Barra de Nexpa - Guadalajara
After a short day-stay in Pie de la Cuesta near Acapulco, I drove another 300 km on the mainly nice and twisted coastal road to Barra de Nexpa, a really tiny beach place the mouth of the river Nexpa. The place mainly consists of a few rentable huts, one or two B&Bs, and a really pleasently laid-back crowd of mainly north american pot-smoking surfers in their late 40ies or early 50ies.
However it's really rather a surfer than a swimmer or snorkler paradise, since the water is not as clear as in other places and the beach is mainly pebbles (although there is also a sandy stretch). So Huatulco remains my favourite. For the evening I was invited to a delicious barbecue and once again I almost regretted to detest so much the taste of smoke. ;-)
I somewhat took the habit to get up at 6 in the morning and hit the road latest at 7, so I can enjoy the road with hardly any traffic and with pleasant temperatures. So I started from Barra de Nexpa with the first dawn and drove a long way along the pleasantly twisted costal road with the sun rising in my rear view and hardly any traffic at all.
One characteristic of Mexican roads are the loads of dead animals - dogs, cats, raccoons (Waschbaeren), even entire horses and cows are rotting at the roadside. Another are the unpredictable speed breakers, the so-called "topes". Sometimes these topes are announced, sometimes they are not. Sometimes they are logically erected in villages along the road but sometimes they surprise you at a insignificant crossroads in the middle of nowwhere and without any previous warning. So you quickly learn to concentrate on the road and not dream about, or otherwise you'll quickly learn to fly...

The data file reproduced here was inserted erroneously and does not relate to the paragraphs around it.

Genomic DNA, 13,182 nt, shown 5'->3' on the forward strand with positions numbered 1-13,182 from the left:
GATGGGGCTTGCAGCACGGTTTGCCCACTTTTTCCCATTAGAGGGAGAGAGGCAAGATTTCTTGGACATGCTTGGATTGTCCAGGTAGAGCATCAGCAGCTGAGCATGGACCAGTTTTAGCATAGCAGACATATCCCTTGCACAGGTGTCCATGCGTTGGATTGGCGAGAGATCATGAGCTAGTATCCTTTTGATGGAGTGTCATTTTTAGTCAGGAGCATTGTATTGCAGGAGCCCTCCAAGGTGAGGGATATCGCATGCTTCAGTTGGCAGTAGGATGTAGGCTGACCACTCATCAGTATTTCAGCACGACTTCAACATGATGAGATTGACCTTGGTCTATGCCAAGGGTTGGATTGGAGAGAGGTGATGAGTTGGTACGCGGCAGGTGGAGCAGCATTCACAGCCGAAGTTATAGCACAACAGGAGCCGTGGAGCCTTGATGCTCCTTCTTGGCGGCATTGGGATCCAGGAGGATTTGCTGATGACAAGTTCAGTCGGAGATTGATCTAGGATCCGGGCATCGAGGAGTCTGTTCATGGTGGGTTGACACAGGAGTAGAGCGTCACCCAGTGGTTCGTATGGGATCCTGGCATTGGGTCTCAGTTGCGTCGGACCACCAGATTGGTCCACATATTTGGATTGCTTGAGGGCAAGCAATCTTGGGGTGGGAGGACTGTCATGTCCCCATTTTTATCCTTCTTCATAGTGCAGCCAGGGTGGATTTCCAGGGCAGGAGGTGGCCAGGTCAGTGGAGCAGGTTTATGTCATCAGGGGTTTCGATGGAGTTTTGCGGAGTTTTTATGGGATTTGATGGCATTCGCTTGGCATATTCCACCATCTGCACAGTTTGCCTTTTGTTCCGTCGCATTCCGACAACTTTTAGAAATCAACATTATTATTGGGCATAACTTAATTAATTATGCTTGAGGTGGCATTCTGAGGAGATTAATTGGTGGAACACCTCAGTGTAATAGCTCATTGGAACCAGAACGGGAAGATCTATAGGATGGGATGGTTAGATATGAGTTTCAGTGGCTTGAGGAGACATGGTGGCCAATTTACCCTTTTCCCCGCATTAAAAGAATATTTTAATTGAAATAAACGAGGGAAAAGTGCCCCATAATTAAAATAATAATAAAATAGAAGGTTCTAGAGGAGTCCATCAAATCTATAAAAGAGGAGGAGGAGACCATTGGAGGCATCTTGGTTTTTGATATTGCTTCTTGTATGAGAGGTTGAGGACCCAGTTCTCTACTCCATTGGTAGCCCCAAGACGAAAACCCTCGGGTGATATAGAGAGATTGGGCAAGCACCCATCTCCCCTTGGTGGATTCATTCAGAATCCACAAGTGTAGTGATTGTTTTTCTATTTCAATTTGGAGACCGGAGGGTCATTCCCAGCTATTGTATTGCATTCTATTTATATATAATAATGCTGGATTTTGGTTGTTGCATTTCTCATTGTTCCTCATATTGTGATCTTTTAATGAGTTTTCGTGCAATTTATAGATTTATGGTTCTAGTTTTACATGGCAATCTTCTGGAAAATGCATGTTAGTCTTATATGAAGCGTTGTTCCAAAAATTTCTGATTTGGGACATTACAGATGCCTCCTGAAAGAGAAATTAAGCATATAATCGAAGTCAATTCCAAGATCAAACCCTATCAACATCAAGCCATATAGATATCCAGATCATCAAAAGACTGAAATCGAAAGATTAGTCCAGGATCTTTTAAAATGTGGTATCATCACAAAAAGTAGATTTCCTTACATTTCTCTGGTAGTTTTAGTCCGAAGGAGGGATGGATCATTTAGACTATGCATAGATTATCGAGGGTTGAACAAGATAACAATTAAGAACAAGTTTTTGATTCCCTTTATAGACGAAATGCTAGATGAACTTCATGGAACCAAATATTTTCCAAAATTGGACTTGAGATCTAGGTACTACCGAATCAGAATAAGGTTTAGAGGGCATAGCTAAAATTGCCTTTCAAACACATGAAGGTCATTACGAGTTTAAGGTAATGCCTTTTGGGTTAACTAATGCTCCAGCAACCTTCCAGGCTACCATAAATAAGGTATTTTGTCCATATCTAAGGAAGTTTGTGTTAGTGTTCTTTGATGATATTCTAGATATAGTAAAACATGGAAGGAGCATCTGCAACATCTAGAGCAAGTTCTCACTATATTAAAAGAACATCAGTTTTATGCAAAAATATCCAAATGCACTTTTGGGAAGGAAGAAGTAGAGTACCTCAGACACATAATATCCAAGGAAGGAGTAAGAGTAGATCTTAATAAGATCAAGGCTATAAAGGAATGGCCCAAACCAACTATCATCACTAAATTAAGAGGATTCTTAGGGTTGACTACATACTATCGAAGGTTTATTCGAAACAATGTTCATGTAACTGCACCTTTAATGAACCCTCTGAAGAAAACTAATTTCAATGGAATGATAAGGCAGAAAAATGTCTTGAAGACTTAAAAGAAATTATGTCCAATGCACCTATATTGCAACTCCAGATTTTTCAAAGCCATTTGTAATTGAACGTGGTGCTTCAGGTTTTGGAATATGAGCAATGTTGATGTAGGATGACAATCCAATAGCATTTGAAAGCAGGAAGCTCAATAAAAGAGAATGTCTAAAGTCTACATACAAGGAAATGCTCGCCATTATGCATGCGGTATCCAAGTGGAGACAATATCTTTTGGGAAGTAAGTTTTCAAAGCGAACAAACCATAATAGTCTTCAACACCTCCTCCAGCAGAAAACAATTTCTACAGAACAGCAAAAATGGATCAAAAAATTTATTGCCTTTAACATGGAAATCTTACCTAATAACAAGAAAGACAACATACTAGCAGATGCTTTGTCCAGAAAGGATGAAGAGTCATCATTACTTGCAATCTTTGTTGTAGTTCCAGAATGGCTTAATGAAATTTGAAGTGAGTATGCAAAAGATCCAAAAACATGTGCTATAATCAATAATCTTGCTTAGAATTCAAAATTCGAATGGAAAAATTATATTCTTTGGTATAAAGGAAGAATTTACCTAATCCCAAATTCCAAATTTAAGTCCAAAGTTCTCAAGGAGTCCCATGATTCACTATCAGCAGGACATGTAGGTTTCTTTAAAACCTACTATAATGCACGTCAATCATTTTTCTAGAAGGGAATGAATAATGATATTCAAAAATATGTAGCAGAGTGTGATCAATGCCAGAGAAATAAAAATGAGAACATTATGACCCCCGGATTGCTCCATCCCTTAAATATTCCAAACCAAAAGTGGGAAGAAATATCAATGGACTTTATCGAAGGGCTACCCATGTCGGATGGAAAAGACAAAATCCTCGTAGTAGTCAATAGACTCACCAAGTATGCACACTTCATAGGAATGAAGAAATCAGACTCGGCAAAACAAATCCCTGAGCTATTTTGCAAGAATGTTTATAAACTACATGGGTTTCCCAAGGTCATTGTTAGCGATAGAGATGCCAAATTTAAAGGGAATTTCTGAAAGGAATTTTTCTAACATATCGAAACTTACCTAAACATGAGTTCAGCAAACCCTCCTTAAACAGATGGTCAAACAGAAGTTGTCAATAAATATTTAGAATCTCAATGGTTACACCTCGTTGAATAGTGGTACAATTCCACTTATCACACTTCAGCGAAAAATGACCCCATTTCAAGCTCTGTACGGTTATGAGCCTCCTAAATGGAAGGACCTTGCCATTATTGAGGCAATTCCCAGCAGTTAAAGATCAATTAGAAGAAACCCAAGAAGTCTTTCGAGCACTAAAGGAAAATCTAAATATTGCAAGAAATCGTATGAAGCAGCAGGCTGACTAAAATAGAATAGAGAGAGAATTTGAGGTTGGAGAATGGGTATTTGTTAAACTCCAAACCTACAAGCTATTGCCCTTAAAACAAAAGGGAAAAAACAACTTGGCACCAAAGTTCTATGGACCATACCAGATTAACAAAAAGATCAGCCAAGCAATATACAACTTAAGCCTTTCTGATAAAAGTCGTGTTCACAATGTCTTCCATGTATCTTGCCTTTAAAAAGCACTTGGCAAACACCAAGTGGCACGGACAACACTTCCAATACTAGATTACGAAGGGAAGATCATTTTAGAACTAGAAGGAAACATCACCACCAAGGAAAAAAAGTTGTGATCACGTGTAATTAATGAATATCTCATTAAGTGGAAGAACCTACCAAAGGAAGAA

It was around noon when I arrived at my planned destination, the tiny Laguna La Maria between the small city of Colima and the volcano of the same name. The Laguna had been recommended to me - and I was willing to spend a night in a tent. However it turned out to be just a simple pond with some nice green surroundings - just like you find it anywhere in southern Germany or northern France. For a mainly dry place like Mexico it might be spectecular, but I was rather disappointed. Apart from that, the owner of the place wanted 8 USD for a place for a tent with virtually non-existent sanitary facilities. So I quickly came to the decision to continue the journey to Guadalajara. Two hours later I arrived there, sweating and smelling (my gore tex gear needs a laundry again) and checked into the hotel.
Guadalajara is Mexico's 2nd biggest city - but it's a lot smaller than MX-City and it's a really attractive place with a fascinating big historical center and the charming neighbourhood Tlequepeque. Tequila is - apart from certain sorts of Grappa - the only hard liquor I like. The town of Tequila is very close to Guadalajara, so you find Tequila shops everywhere, some offer detailled explanations and offer tastings. I shouldn't have participated - now I couldn't resist buying two bottles (one "Joven"/"silver" and another "reposado"), both very delicious and traditionally made.
What really strikes me in Mexico is the lack of friendliness of almost all mexican service staff. Be it in a hotel, a restaurant, café or petrol station: You'll be happy to get a 'Hello' but rarely get a smile and never ever get a good-bye, let alone a friendly farewell. They just simply ignore you after you have paid. This is quite the contrary of what I have experienced in South America and I still have not become used to it. First I thought it might have to do with Tip - but you can try out any percentage between 0 and 20%, you'll allways get the same reaction, i.e. none at all. It doesn't either have to do with being Gringo, since the Mexicans are treated in the same way.
Posted by Winne Lichtblau at February 26, 2006 03:44 AM GMT